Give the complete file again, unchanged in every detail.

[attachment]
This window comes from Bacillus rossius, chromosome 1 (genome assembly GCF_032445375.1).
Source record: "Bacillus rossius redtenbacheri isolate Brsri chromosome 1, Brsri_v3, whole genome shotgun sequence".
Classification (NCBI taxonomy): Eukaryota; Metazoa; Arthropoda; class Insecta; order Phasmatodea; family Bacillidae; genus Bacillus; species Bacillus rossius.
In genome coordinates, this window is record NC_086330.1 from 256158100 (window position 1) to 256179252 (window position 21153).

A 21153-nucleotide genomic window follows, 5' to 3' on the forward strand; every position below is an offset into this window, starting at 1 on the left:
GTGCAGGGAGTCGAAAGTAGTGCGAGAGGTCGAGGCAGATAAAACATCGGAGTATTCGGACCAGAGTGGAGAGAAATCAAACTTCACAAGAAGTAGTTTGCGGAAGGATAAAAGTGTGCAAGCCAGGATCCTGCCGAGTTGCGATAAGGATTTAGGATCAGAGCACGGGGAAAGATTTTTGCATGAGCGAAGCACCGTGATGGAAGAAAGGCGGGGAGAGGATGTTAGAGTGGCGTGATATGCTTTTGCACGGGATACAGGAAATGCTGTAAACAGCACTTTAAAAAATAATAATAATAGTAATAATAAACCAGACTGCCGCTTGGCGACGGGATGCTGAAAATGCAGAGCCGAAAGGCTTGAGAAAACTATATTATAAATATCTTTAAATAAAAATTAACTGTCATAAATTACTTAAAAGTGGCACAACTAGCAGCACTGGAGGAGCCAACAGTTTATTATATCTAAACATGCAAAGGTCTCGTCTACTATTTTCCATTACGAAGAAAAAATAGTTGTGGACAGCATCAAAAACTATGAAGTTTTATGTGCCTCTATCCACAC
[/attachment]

This window comes from Bacillus rossius, chromosome 1 (genome assembly GCF_032445375.1).
Source record: "Bacillus rossius redtenbacheri isolate Brsri chromosome 1, Brsri_v3, whole genome shotgun sequence".
Classification (NCBI taxonomy): Eukaryota; Metazoa; Arthropoda; class Insecta; order Phasmatodea; family Bacillidae; genus Bacillus; species Bacillus rossius.
In genome coordinates, this window is record NC_086330.1 from 256158100 (window position 1) to 256179252 (window position 21153).

A 21153-nucleotide genomic window follows, 5' to 3' on the forward strand; every position below is an offset into this window, starting at 1 on the left:
GTGCAGGGAGTCGAAAGTAGTGCGAGAGGTCGAGGCAGATAAAACATCGGAGTATTCGGACCAGAGTGGAGAGAAATCAAACTTCACAAGAAGTAGTTTGCGGAAGGATAAAAGTGTGCAAGCCAGGATCCTGCCGAGTTGCGATAAGGATTTAGGATCAGAGCACGGGGAAAGATTTTTGCATGAGCGAAGCACCGTGATGGAAGAAAGGCGGGGAGAGGATGTTAGAGTGGCGTGATATGCTTTTGCACGGGATACAGGAAATGCTGTAAACAGCACTTTAAAAAATAATAATAATAGTAATAATAAACCAGACTGCCGCTTGGCGACGGGATGCTGAAAATGCAGAGCCGAAAGGCTTGAGAAAACTATATTATAAATATCTTTAAATAAAAATTAACTGTCATAAATTACTTAAAAGTGGCACAACTAGCAGCACTGGAGGAGCCAACAGTTTATTATATCTAAACATGCAAAGGTCTCGTCTACTATTTTCCATTACGAAGAAAAAATAGTTGTGGACAGCATCAAAAACTATGAAGTTTTATGTGCCTCTATCCACAC